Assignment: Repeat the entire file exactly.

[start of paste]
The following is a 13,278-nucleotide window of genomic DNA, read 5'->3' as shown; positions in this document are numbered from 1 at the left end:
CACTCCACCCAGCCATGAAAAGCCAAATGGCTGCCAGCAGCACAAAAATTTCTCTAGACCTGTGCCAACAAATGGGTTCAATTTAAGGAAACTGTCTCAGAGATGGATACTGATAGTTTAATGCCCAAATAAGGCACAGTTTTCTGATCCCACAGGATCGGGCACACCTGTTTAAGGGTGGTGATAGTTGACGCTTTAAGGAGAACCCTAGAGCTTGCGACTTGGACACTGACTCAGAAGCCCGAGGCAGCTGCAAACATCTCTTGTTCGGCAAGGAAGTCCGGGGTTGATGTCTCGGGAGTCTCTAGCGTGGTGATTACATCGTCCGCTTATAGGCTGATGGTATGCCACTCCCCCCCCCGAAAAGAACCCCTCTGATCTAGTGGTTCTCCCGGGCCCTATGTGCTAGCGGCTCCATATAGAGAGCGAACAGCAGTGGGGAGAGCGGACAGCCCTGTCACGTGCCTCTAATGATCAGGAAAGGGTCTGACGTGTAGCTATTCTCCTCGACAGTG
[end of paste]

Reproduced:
The following is a 13,278-nucleotide window of genomic DNA, read 5'->3' as shown; positions in this document are numbered from 1 at the left end:
CACTCCACCCAGCCATGAAAAGCCAAATGGCTGCCAGCAGCACAAAAATTTCTCTAGACCTGTGCCAACAAATGGGTTCAATTTAAGGAAACTGTCTCAGAGATGGATACTGATAGTTTAATGCCCAAATAAGGCACAGTTTTCTGATCCCACAGGATCGGGCACACCTGTTTAAGGGTGGTGATAGTTGACGCTTTAAGGAGAACCCTAGAGCTTGCGACTTGGACACTGACTCAGAAGCCCGAGGCAGCTGCAAACATCTCTTGTTCGGCAAGGAAGTCCGGGGTTGATGTCTCGGGAGTCTCTAGCGTGGTGATTACATCGTCCGCTTATAGGCTGATGGTATGCCACTCCCCCCCCCGAAAAGAACCCCTCTGATCTAGTGGTTCTCCCGGGCCCTATGTGCTAGCGGCTCCATATAGAGAGCGAACAGCAGTGGGGAGAGCGGACAGCCCTGTCACGTGCCTCTAATGATCAGGAAAGGGTCTGACGTGTAGCTATTCTCCTCGACAGTG